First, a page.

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Fear of difference

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I would like to make a few comments that connect to two excellent recent Kubatana blogs­the first by Amanda Atwood concerning Uganda’s Anti-Homosexuality Bill and the second by Catherine Makoni concerning the troublesome PSI research/adverts.

Both blogs effectively highlight worrying ideological agendas and human rights violating desires for control over peaceful citizens.  Moreover, both blogs increase our awareness of the negative consequences when political leaders, research projects, and TV ad executives allow fear of difference to direct the way they think and how they develop policies, design research, and disseminate information.  It is with pain in my heart that in the last few days I have been inundated with people spewing ideas predicated on fear of difference.  Just the other day I read a fear of difference article by William Lungisani Chigidi entitled Shona Taboos: The Language of Manufacturing Fears for Sustainable Development.

It is of course important to discuss taboos or what are also called avoidance rules so as to better understand some of what shapes the complex cultural, economic, health, political, judicial, and social issues and circumstances in Zimbabwe, and world over.  What shocked me and made my stomach turn is that Chigidi overtly advocates that Zimbabwean society ought to instill more fear and formally adopt more avoidance rules to ensure that citizens “appropriately” conform to a morally upright socializing process.  Chigidi writes:

For example, the avoidance rules can be employed to tackle the HIV/AIDS pandemic.  For instance, why can’t it be said that ‘If you have sex while you are still young you will suffer from chicken pox’;  ‘If you become intimate with an animal your private parts will disappear one day’; ‘If you kiss a boy/girl you will lose all your hair’; ‘If you hug a boy/girl you will be raped by a vagabond’; ‘If you become intimate with a relative you will die in your sleep’; ‘If you become intimate with another man/woman (homosexuality/lesbianism) you will be struck by lightning.’  Avoidance rules such as these, and expressed in descent Shona language of course, will invoke in the minds of the young frightening images that will scare them from improper behavior.  That could save lives.

I’m not sure I want to write a blog per se.  More I think I want to rant.  This article is one of the most unsettling things I have ever read.  How in the world can someone so overtly advocate instilling fear, in children no less?  Why in the world does someone think it makes sense to tell children flat out lies?  What would be wrong with thoughtfully engaging children, adolescents, and adults in dialogue to better understand and appreciate human diversity, while also unpacking what drives inequities and injustices in the world?  At least Chigidi’s aim is to save lives.  But, it is not fear nor fear of difference that are going to save lives.  Discussion and productively celebrating difference is what saves lives.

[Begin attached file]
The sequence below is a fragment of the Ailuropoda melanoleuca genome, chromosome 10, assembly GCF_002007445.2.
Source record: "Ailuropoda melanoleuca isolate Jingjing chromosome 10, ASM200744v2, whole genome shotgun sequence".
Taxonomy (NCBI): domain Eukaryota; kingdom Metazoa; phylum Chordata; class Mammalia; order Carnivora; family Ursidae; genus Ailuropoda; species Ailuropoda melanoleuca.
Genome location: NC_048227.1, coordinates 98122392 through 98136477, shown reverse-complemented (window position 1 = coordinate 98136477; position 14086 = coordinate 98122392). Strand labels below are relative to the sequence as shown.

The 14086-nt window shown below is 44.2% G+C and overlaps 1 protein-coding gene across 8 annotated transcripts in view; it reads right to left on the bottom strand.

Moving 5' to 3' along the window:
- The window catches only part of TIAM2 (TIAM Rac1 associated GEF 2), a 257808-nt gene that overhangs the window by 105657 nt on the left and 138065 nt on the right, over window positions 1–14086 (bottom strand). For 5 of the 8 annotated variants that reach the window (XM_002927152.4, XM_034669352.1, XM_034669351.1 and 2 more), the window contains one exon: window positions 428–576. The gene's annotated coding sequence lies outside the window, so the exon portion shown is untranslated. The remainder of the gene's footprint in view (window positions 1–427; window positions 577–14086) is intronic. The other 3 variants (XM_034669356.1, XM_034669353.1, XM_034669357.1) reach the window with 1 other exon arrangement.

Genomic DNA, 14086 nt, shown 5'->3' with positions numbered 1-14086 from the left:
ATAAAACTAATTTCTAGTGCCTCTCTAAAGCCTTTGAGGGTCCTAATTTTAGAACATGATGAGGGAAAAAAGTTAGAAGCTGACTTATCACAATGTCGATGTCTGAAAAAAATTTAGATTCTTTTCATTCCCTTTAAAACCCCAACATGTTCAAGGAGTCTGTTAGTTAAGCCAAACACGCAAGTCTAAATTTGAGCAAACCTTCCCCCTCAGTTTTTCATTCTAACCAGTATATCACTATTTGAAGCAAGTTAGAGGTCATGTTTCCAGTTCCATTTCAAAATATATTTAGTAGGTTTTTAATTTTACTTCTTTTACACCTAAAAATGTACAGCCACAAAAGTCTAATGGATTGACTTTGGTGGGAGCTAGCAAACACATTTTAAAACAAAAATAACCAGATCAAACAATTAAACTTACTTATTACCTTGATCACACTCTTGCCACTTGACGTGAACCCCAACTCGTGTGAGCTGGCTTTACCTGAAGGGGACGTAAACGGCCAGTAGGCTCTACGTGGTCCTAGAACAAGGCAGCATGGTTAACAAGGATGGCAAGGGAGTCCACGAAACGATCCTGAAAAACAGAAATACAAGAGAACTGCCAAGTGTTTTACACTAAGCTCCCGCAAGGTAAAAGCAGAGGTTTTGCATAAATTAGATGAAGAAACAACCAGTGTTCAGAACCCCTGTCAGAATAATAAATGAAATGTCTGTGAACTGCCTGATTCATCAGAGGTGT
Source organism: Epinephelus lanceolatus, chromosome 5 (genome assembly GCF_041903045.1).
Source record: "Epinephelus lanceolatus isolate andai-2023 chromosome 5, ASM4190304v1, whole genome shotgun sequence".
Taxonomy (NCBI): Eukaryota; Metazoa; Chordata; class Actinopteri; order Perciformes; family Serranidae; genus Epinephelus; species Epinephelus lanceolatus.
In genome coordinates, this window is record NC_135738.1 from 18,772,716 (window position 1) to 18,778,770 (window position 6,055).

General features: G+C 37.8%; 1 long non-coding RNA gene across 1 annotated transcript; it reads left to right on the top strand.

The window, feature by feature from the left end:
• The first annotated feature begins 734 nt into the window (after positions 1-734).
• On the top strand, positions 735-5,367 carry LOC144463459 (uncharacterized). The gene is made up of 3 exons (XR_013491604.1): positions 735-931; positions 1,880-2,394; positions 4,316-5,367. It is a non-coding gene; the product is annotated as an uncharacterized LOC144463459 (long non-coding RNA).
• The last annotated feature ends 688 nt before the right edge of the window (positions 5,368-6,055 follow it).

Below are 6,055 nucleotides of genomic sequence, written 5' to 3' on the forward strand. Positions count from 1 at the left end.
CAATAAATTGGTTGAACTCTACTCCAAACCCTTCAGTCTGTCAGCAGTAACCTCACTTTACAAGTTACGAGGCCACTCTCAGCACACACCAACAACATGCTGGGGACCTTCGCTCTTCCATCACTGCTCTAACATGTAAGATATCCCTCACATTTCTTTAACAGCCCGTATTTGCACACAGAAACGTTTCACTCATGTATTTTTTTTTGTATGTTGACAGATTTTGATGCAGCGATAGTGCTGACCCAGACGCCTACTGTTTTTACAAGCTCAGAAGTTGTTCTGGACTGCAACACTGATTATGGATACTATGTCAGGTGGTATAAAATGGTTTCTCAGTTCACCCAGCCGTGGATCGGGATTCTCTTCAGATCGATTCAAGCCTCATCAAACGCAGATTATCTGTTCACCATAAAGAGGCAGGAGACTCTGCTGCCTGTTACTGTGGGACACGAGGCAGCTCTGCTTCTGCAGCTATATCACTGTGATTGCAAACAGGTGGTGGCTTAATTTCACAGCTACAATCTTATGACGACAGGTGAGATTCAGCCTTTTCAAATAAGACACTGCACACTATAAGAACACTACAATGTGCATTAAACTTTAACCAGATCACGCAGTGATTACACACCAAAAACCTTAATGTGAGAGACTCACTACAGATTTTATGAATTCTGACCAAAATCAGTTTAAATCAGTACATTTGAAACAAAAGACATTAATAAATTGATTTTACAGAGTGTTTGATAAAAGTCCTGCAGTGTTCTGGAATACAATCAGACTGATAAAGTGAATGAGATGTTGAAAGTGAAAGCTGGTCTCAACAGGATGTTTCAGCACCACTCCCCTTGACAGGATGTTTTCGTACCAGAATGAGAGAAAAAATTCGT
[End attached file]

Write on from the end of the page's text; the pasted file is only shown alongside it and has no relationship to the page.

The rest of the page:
And finally, one last quibble about the article.  Simply to say that writing homosexuality/lesbianism is unnecessarily repetitive.  Albeit a pejorative term, homosexuality describes a sexual relationship between individuals of the same sex.  A homosexual relationship could be between men or between women.  Why use both homosexuality and lesbianism to reference the same thing?  The answer, in part, lies in the analysis that Catherine’s blog presents concerning troublesome representations of women.  In the case of unnecessarily using lesbianism when already having used homosexuality, we are looking at the opposite end of troublesome representations of women and their sexuality’s.  If women are not problematically cast, as Catherine writes, as highly sexed, morally depraved individuals, the other common casting follows the patriarchal worldview depicting women as sexually passive and meant only to serve men’s needs.  With this ill-conceived line of thinking then, the term homosexuality is perceived as unable to incorporate a female same-sex sexual relationship given that, in a patriarchal worldview, women (straight, lesbian, or bisexual) don’t choose to have sex.

One comment to “Fear of difference”

  1. Comment by Farai Mudavanhu:

    Once again, I think this speech is ill informed and is presenting an individual’s feelings which are erroneously taken as facts. I urge all activists to be objective and try not to be too judgemental especially in the absence of hard core evidence in their own hands. Some rhetoric questions like “Why in the world does someone think it makes sense to tell children flat out lies?” sounds obvious to the writer but I think its worth understanding through research. The cultural dynamics of Zimbabweans are surely different from those found in any another nation. The problem that I am siting here is that of an individual from a different culture starting by challenging what people from other cultures do without getting proper understanding as advised by the involved people. I can not over emphasize the importance of research in the lives of those who channel out information. We would want well informed criticism as it is more constructive and is not centered on an individual’s ideology.